That said, I’m not so sure there’s ever a bad time for parental involvement, but then I didn’t ask my girls about that.

By Patrice Wendling

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Filed under Family Medicine, IMNG, Obstetrics and Gynecology, Pediatrics, Primary care

Hysterectomy Disconnect

At least two-thirds of hysterectomies in the United States are still performed through an abdominal incision, despite the availability of minimally invasive approaches that are associated with less pain, shorter hospital stay, more rapid recovery, and better cosmesis. In an attempt to change that, the AAGL  Advancing Minimally Invasive Gynecology Worldwide has just issued a position statement calling for nearly all hysterectomies that are done for benign uterine disease to be performed vaginally or laparoscopically, rather than abdominally.

"TAH" stands for Total Abdominal Hysterectomy. Image courtesy of Intuitive Surgical Inc.

According to the AAGL, the few contraindications to laparoscopic hysterectomy (LH) include conditions in which the risks of general anesthesia or intraperitoneal pressure are deemed unacceptable or where uterine malignancy is suspected. For both LH and vaginal hysterectomy (VH), exceptions include situations where trained surgeons or required facilities are unavailable, or in certain cases of distorted anatomy.

Otherwise, AAGL said, “When hysterectomy is necessary, the demonstrated safety, efficacy, and cost-effectiveness of VH and LH mandate that they be the procedures of choice.” 

So why aren’t they?  After all, in some European countries the rate of abdominal hysterectomy (AH) is less than 25%.  Interesting insight can be found in the results of a recently published online/paper survey sent to a random sample of 1,500 practicing U.S. obstetrician-gynecologists.

Among the 376 who responded, the most commonly performed hysterectomy procedure in the previous year was AH (by 84% of respondents), followed by VH (76%).  But when asked to rank which hysterectomy approach they would prefer for themselves or their partner, 56% ranked VH as their first choice and 41% ranked LH as their first choice, with only 8% opting for AH.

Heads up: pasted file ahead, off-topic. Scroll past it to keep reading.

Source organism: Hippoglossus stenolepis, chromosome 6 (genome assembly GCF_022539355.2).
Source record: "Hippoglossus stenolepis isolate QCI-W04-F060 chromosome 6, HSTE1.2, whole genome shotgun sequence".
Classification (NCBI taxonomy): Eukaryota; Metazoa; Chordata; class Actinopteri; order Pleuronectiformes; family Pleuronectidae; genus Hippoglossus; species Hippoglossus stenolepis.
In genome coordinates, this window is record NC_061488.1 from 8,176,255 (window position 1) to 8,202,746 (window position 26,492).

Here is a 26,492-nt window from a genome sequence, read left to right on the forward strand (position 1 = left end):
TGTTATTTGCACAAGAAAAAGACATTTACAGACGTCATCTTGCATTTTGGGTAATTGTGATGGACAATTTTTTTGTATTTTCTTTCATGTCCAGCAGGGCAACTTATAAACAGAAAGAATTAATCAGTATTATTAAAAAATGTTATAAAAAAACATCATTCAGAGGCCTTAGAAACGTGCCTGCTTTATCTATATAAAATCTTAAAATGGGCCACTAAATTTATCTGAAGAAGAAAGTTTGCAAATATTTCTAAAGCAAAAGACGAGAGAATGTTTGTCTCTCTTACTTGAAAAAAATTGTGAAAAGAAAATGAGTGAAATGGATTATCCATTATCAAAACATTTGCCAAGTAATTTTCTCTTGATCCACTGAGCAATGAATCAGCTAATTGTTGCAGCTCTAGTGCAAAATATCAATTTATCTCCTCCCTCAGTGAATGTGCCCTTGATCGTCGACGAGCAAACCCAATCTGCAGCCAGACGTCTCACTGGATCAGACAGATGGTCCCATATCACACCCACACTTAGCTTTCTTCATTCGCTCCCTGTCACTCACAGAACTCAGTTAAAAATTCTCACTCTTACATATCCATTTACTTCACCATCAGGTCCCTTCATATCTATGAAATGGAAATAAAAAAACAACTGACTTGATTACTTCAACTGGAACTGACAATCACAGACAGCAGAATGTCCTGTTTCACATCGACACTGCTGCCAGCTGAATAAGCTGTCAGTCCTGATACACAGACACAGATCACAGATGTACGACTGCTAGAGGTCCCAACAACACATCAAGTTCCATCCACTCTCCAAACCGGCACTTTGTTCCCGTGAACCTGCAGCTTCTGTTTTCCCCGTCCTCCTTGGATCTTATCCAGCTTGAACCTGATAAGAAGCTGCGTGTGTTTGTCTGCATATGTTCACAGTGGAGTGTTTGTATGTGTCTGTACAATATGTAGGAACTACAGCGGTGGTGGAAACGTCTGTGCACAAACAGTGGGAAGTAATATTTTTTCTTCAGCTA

When asked about barriers to performing minimally invasive procedures, the most common ones reported for VH included technical difficulty, potential for complications, and personal caseload. For LH, respondents cited lack of training during residency, technical difficulty, personal surgical experience, and operating time as barriers. 

Nonetheless, when asked about their ideal goal for mode of access, the respondents felt on average that minimally invasive techniques should comprise 79% of all hysterectomy procedures. 

According to the AAGL’s position statement, “Surgeons without the requisite training and skills required for the safe performance of VH or LH should enlist the aid of colleagues who do, or should refer patients requiring hysterectomy to such individuals for their surgical care.”

-Miriam E. Tucker (@MiriamETucker on Twitter)

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Filed under Anesthesia and Analgesia, Family Medicine, Geriatric Medicine, Hospital and Critical Care Medicine, IMNG, Internal Medicine, Obstetrics and Gynecology, Plastic Surgery, Practice Trends, Surgery, Uncategorized

Where Do Incompetent Surgical Trainees Go?

From the Society of Gynecologic Surgeons, New Orleans.

It’s something you might not want to contemplate: what happens to surgeons who don’t really shine during training for their chosen specialty? Do they get the equivalent of social advancement and, thus, are turned loose to operate regardless of their competency? Or are they held back in the interest of preventing yet another malpractice suit?

Credit: Flickr user get directly down

Credit: Flickr user get directly down

That discussion unfolded as Dr. J. Eric Jelovsek of the Cleveland Clinic presented data on a study of ob-gyn surgical residents and fellows showing that it was possible to set training standards and establish minimum cut-offs proving competency.  Currently, surgical skills are not assessed by any licensing body or by the American Board of Obstetrics and Gynecology, said Dr. Jelovsek.

All of the surgeons-in-training in the trial — whose operations were videotaped and evaluated by experts — proved to be competent at performing vaginal hysterectomy, Dr. Jelovsek said.

But many of the surgeons in the audience wondered aloud whether instructors in the OR had subtly influenced performance through coaching — and thus invalidated results.  And, of more concern, they said, was what happens to residents and fellows who don’t meet such competency cut-offs.

Dr. Jelovsek said that the cut-offs have been used at Cleveland Clinic to tell trainees they should not attempt vaginal hysterectomy for the first year in practice without supervision or to say “we highly advise you do not perform this procedure in your practice.”  Some have been held back for another year of training.

But there was a clear sense of unease among attendees.

One questioner raised the specter of litigation and asked if results for incompetent trainees might be considered “discoverable” by plaintiffs’ attorneys.  Dr. Jelovsek advised surgeons to check laws in their states.

—Alicia Ault (on Twitter @aliciaault)
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Filed under Obstetrics and Gynecology, Practice Trends